Racing season. Hot Springs. Oaklawn. What says Oaklawn more than fast ponies, cold beer and hot corned beef sandwiches? That’s right, the legendary Oaklawn Corned Beef Sandwich. You ever wonder why, or where it’s from? Read on.
Corned beef itself dates back to antiquity.
There’s no corn in corned beef; the name comes from the process of salting the meat, or “corning,” back in the British Isles in the Middle Ages.
Times change, and the corned beef served up at Oaklawn isn’t salted, it’s pickled.
The beef you get at Oaklawn comes from the Kelly Eisenberg Company in Chicago. It’s a special pickle that’s unlike that I’ve had on corned beef elsewhere.
It’s cooked up in these specialty tubs that hold 150 pounds of beef to boil at a time.
Three of these were going when Chef Bill Graham and I clambered down into the depths of the Oaklawn kitchens.
They’re carefully monitored and stirred.
Over on the other side of the kitchen, a cadre of gentlemen worked to dismantle the briskets and slice them into sandwich-friendly shards. They worked at a frenetic pace.
On opening weekend, when corned beef sandwiches are sold for fifty cents, an estimated 70,000 people came through Oaklawn. That Saturday alone, Chef Graham estimated they would go through three to four tons of corned beef.
The sliced beef is put into bins and pots and whatever it takes to get it to the park’s concessions.
There are 26 concessions across the park -- 23 in the building, three out in the infield. Some specialize in things like gourmet hot dogs, pretzels and such. There’s the famous Oyster Bar, which serves up oysters on the half shell, jumbo Gulf Shrimp, sea salads and more. But you can get your corned beef fix at several locations along the concourse and at the Sports Tavern.
On the far side of the kitchen I observed ladies packing up sandwiches in take-out boxes.
Some of the smaller concessions will use these.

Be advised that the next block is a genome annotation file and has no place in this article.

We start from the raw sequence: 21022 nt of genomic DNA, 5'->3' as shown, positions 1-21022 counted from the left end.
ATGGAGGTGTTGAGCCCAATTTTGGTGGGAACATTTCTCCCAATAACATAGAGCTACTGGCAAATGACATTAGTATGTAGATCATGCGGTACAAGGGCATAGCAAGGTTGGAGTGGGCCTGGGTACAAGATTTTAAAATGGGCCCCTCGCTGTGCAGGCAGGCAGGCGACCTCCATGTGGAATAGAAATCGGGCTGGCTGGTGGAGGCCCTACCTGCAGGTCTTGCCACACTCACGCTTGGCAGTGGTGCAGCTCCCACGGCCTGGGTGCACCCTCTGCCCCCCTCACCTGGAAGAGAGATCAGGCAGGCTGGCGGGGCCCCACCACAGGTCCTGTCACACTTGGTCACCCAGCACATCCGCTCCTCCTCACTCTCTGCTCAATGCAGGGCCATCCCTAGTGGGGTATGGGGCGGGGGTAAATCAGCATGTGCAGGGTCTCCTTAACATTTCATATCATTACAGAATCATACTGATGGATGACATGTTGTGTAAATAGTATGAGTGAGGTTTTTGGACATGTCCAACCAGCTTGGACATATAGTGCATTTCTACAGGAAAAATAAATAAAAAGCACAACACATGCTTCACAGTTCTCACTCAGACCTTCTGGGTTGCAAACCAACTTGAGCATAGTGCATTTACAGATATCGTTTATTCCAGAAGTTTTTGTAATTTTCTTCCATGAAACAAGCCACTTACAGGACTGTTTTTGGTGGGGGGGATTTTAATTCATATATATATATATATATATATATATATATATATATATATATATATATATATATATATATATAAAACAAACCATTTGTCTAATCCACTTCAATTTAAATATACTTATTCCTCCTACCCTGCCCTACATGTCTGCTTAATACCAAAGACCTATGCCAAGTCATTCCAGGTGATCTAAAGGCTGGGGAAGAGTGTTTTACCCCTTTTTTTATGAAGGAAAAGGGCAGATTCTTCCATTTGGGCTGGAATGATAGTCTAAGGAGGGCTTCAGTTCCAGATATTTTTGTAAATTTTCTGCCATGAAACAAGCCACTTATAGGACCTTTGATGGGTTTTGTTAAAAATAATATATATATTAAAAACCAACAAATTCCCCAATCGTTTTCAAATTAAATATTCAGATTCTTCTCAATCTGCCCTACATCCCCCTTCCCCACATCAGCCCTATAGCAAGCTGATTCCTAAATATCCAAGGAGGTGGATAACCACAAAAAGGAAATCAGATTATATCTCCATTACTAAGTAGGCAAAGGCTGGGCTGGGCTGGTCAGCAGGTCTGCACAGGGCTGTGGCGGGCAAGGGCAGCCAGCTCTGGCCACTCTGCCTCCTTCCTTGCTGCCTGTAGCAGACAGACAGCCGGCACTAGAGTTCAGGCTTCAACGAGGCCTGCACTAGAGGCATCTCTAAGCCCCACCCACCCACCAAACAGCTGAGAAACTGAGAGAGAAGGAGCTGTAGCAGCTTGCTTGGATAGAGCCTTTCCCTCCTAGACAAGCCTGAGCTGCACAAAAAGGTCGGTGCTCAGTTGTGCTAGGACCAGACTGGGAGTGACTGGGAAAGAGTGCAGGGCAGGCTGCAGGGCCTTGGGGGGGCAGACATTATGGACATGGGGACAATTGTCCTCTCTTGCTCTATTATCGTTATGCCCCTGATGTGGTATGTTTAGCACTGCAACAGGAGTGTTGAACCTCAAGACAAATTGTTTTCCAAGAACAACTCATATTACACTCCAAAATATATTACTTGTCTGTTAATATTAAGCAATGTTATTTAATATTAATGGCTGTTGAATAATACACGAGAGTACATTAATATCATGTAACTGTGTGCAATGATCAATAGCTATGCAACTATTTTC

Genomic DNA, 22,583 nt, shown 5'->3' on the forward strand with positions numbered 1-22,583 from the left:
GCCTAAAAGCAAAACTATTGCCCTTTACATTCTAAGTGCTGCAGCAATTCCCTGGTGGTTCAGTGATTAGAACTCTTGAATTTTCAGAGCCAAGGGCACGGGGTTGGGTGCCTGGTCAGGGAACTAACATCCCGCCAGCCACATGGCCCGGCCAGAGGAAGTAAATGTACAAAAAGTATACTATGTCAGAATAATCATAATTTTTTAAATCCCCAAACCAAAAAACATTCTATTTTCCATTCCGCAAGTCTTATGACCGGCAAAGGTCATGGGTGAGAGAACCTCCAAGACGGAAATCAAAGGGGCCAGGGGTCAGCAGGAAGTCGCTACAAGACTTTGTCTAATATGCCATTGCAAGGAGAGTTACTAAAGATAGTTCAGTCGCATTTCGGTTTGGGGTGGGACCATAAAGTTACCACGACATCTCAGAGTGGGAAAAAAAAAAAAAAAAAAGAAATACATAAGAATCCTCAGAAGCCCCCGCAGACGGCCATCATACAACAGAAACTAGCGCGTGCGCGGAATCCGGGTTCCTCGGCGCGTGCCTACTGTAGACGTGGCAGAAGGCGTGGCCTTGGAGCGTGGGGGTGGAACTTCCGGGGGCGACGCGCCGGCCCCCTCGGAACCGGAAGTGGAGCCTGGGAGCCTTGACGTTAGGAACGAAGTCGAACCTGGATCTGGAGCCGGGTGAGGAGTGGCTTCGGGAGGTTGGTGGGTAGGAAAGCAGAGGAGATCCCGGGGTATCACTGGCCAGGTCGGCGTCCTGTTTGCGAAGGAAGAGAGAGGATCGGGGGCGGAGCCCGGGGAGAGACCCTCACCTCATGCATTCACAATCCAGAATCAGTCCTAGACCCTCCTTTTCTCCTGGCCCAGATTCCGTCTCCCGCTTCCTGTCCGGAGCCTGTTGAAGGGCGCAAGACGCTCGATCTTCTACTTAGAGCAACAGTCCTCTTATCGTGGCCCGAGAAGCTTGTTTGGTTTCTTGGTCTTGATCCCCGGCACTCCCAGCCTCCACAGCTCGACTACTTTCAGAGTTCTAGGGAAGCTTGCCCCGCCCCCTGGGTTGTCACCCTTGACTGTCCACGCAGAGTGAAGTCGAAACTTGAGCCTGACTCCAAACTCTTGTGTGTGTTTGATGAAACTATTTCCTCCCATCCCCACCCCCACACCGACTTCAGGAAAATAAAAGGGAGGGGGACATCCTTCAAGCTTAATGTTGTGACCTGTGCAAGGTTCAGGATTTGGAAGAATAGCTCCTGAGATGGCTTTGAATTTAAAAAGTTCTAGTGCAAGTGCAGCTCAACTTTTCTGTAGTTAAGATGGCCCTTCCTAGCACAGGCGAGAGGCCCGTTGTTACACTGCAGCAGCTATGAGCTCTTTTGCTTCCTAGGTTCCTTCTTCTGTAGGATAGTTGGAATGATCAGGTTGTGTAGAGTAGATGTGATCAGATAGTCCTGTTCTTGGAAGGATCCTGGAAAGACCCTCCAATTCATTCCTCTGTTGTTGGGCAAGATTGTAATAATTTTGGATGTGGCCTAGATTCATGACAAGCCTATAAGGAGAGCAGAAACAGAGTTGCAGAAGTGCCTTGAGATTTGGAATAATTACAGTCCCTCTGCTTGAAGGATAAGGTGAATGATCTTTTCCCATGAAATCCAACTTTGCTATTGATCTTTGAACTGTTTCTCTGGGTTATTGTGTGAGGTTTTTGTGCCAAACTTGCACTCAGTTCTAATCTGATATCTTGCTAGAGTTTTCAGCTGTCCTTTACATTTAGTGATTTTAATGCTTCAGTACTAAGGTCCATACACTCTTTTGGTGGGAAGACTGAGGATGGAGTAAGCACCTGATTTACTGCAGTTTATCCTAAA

But most are made to order hot on that rye bread.
The corned beef sandwich is usually $5.50. Sauerkraut is a buck more (making it a Reuben, of course).
The racetrack has other signature dishes, such as the bread pudding with whiskey sauce and the Oaklawn Signature Margarita.
Sitting out in the sun in the concrete stands, watching the crowds -- I saw nachos, gigantic pretzels, hot dogs under layer after layer of relish and onions and cheese and chili, bags of pork rinds and peanuts, and lots of beer.
I've even been privy to the construction of one of those sandwiches at the Arkansas Sports Tavern, just before the opening of the track. I was expecting some strange ritual, some multi-stepped fascination of procedures to follow. Instead, my eye and even my camera barely caught the quick assembly, as the expert meat wranglers pinched and plopped that mound of meat out of its hot steamy bin and onto the bread, topping it and handing it over effortlessly.
Mine? I like with a touch of horseradish sauce, happily provided. There’s also mayo, mustard and ketchup available for those with different tastes.
Talked with several of the employees there… and was pretty impressed. Many of these ladies and gents have been coming back to work the 54 day season for dozens of years. There are a couple of instances of generations of families sharing the workload. I understand that hiring starts at the bottom and the track tends to promote from within.
There’s just a few weeks left in racing season. Go get yourself down to Hot Springs and out to Oaklawn. Take a little blowin’ around money, and don’t forget to pick up a corned beef sandwich. It’s a meal for kings and paupers alike.